The Soviets have a new ally in British Prime Minister Kevin Pork (Peter Jones), a parody of former Labour Home Secretary Roy Jenkins. Pork, who has gone insane and believes himself to be Superman, heads an especially left-wing government (a parody of Jenkin's Social Democratic Party). The British Foreign Secretary is blackmailed by the Soviets to join the Warsaw Pact. This situation so unnerves the foreign secretary (Geoffrey Palmer) and the Chancellor of the Exchequer (Richard Davies) that they also lose their sanity, don Green Lantern and Hawkman costumes, and are locked up in a padded cell at 10 Downing St.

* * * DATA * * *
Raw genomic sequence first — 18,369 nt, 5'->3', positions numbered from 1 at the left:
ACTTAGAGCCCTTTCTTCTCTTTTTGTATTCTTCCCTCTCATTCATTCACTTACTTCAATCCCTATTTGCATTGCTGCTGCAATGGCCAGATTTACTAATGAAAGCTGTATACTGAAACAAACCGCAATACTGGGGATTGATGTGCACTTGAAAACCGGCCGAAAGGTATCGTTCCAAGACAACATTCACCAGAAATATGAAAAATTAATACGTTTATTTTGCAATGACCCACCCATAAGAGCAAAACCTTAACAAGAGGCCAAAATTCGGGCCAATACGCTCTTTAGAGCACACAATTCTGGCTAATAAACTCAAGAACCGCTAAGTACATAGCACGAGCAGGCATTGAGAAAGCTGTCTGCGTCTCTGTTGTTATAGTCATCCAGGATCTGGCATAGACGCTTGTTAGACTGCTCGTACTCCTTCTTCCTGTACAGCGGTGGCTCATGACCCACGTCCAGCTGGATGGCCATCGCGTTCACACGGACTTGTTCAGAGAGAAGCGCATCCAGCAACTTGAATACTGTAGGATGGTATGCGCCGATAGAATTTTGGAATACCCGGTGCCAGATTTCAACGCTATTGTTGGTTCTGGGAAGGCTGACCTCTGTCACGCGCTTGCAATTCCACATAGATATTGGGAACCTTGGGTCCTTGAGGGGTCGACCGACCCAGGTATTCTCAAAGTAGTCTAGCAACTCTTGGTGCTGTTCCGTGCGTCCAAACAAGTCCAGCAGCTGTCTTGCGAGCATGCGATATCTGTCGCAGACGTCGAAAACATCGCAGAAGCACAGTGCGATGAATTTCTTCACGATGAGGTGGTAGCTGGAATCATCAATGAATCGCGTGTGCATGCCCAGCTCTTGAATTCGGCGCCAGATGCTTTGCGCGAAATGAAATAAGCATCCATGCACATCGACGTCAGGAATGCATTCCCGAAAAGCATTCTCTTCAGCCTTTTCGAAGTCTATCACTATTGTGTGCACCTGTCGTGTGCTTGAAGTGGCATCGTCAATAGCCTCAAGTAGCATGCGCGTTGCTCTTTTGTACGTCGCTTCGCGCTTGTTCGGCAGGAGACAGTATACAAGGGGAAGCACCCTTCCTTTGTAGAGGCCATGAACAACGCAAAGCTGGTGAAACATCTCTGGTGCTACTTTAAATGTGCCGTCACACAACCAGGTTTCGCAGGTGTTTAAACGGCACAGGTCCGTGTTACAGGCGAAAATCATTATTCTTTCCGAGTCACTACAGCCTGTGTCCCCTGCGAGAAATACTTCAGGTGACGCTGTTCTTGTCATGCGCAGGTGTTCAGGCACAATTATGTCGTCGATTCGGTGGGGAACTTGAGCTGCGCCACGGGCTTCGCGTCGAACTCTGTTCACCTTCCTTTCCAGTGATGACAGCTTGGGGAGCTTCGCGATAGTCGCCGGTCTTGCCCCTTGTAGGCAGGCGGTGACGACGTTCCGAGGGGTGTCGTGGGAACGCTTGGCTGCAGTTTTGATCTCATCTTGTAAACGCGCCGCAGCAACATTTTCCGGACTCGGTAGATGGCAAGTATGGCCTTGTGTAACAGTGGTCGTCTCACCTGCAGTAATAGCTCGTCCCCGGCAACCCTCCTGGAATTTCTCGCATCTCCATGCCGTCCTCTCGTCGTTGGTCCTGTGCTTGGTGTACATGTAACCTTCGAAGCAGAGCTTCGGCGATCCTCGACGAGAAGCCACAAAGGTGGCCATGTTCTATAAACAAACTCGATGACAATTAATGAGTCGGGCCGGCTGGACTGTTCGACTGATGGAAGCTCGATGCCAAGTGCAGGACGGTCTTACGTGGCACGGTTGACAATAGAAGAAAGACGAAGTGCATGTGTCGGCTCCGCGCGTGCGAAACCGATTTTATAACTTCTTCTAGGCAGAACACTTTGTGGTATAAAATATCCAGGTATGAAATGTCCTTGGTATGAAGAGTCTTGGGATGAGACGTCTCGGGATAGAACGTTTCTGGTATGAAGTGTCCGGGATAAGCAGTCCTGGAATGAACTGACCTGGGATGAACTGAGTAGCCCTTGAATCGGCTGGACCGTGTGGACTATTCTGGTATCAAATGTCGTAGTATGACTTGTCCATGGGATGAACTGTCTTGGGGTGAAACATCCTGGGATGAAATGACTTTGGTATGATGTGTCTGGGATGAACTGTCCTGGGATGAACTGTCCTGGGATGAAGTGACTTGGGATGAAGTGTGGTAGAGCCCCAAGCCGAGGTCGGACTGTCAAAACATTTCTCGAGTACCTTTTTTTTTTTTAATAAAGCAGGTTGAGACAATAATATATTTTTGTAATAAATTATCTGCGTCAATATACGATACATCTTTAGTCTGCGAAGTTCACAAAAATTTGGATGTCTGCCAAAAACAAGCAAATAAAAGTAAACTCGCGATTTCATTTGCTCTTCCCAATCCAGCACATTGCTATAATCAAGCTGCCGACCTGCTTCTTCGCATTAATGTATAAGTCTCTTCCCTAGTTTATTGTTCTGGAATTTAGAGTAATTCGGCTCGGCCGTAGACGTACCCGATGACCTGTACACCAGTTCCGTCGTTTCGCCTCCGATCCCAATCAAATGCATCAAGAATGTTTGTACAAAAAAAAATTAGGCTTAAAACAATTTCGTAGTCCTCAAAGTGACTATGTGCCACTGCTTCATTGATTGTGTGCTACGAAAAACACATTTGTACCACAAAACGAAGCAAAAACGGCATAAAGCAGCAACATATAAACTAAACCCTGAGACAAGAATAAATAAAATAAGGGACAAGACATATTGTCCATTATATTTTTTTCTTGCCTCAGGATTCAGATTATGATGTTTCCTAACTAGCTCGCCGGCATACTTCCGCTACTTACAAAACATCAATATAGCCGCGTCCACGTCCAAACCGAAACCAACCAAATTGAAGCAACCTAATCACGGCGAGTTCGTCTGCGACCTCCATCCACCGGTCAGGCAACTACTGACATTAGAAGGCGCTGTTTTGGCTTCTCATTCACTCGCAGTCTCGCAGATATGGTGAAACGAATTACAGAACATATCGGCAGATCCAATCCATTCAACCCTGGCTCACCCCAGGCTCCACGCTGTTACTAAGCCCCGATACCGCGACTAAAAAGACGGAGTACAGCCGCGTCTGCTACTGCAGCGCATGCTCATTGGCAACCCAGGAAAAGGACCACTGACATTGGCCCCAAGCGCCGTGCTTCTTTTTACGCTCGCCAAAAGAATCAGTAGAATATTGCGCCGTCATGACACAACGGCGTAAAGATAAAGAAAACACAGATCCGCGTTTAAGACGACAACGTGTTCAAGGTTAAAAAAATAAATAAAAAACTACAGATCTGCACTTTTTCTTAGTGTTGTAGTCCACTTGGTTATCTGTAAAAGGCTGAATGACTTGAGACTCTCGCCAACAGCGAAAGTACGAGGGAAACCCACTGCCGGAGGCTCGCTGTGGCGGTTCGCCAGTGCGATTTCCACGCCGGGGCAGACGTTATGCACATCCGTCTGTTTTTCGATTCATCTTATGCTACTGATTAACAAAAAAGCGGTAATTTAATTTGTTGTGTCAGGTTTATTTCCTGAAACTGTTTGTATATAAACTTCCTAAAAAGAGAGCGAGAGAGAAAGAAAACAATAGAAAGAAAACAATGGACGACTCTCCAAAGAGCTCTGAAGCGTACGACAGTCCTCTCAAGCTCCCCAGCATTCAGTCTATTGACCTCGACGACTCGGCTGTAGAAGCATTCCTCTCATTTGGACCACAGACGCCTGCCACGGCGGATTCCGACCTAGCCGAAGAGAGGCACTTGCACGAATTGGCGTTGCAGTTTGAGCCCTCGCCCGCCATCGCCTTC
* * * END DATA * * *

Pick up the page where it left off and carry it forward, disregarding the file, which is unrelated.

The Soviets are also holding two elderly American tourists named Jonathan and Martha Hopper captive. They are constantly tortured by Commissar Alex Solzhenitsyn ("no relation", played by Alexei Sayle) in the belief they are secretly CIA spies. This turns out to be true, but the Hoppers are crushed by a helicopter in a bungled CIA rescue operation. This does not help Cyclops's nosediving popularity rating, which is just below that of Charles Manson. The Deacon stages an assassination attempt in order to help Cyclops' flagging popularity (a reference to the Reagan assassination attempt the year before). It is damaged further when the speeding ambulance carrying Cyclops to the hospital accidentally runs over his highly popular main opponent, Democrat Senator Jimmy Hennessy (a parody of Senator Teddy Kennedy). By the end of the series we're told Cyclops is now less popular than the Boston Strangler. (These developments are followed by a dramatic newsreader named Jay Garrick, and his topless female counterpart across the Atlantic.)